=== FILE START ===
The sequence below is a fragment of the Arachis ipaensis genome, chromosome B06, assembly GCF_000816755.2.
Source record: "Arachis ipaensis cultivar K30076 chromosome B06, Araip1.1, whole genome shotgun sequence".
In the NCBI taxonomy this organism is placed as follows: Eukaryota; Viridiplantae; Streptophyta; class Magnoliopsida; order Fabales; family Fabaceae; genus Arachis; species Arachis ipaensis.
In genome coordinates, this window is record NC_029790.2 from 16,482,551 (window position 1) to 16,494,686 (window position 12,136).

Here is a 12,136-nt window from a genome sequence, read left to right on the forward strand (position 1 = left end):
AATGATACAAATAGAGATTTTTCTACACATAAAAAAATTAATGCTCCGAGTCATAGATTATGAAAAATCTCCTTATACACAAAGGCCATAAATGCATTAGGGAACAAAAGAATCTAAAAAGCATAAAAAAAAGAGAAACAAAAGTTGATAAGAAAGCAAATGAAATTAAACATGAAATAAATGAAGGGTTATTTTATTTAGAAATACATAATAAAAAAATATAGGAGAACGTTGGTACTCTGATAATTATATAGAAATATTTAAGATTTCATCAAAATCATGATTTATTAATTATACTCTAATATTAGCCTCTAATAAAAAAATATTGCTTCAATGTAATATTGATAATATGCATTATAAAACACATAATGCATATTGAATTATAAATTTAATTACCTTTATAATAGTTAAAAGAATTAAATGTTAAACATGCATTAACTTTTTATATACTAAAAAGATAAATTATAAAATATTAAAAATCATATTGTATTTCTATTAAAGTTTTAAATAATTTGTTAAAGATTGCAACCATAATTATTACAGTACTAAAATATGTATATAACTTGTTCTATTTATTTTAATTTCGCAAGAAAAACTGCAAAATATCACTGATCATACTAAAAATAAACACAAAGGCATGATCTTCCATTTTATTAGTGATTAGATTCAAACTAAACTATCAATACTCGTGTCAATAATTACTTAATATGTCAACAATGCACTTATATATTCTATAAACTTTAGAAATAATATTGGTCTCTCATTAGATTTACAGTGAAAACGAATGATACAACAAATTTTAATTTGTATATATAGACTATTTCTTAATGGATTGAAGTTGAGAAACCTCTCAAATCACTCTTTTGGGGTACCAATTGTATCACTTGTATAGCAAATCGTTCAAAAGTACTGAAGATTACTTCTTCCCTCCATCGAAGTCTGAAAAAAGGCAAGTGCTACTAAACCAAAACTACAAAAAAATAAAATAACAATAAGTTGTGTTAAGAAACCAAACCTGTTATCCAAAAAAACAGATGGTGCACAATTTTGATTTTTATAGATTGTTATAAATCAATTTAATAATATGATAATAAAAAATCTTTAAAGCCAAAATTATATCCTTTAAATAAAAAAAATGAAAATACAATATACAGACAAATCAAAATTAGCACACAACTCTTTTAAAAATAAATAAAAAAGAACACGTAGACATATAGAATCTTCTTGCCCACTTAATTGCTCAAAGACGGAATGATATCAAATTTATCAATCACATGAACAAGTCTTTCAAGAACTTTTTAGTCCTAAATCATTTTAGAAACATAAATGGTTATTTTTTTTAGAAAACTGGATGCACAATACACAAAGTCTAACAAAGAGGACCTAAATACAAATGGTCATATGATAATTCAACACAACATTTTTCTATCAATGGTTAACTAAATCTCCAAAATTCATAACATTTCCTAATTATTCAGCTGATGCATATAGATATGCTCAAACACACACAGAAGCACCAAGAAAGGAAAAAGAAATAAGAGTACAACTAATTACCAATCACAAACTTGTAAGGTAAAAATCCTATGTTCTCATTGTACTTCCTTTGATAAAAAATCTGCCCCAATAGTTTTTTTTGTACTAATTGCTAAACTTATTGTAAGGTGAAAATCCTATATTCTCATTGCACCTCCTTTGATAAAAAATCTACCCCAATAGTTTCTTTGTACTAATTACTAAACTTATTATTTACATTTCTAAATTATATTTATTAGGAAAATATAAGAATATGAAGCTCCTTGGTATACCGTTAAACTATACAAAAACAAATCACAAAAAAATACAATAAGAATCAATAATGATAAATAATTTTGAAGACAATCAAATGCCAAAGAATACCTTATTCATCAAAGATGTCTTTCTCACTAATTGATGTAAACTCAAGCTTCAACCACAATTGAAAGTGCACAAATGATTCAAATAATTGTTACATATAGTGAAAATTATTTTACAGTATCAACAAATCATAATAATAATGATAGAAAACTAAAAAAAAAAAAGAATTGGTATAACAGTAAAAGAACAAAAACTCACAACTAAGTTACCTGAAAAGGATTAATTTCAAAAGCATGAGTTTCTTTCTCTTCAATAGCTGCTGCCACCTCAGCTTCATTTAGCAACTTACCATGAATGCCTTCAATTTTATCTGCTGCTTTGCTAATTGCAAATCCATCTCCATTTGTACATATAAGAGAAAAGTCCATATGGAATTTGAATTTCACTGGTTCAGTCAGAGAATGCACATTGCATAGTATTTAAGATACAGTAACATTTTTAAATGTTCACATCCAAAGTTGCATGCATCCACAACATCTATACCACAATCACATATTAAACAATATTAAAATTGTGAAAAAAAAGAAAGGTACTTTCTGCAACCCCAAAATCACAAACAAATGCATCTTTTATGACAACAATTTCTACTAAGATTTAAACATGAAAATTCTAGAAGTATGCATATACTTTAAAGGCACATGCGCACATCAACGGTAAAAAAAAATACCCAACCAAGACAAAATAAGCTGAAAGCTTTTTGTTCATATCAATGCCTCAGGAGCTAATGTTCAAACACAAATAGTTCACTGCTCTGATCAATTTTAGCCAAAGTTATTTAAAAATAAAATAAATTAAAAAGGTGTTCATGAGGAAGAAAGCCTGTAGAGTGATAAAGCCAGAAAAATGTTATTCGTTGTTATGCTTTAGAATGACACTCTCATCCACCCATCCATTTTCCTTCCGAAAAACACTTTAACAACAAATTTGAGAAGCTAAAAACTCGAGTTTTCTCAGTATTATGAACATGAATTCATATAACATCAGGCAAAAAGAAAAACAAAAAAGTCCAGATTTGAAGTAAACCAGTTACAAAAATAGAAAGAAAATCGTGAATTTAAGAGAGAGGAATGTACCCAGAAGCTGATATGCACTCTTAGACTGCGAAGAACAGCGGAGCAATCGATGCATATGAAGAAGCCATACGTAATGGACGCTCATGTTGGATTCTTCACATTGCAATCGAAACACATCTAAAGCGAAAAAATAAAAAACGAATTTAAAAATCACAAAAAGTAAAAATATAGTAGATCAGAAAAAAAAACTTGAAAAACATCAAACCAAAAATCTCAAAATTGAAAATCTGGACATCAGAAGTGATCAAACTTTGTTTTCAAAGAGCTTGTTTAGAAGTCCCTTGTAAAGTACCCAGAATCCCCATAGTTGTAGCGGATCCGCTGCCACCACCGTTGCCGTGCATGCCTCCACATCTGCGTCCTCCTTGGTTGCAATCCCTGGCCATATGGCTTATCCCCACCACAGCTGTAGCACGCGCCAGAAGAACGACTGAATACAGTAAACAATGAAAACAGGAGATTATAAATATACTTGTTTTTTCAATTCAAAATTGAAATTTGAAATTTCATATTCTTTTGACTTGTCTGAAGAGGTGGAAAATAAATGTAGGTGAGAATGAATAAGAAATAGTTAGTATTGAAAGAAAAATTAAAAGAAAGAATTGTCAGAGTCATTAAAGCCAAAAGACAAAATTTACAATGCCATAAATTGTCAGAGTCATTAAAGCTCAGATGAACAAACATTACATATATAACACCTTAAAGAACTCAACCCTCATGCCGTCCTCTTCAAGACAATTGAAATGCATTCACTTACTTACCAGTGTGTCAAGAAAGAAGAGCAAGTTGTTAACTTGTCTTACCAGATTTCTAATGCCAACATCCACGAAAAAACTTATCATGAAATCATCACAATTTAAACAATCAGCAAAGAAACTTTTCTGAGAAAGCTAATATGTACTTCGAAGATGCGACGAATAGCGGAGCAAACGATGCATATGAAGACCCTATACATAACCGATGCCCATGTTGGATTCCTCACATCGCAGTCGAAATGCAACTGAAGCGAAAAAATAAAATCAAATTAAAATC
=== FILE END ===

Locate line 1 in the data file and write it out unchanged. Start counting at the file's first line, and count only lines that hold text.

The sequence below is a fragment of the Arachis ipaensis genome, chromosome B06, assembly GCF_000816755.2.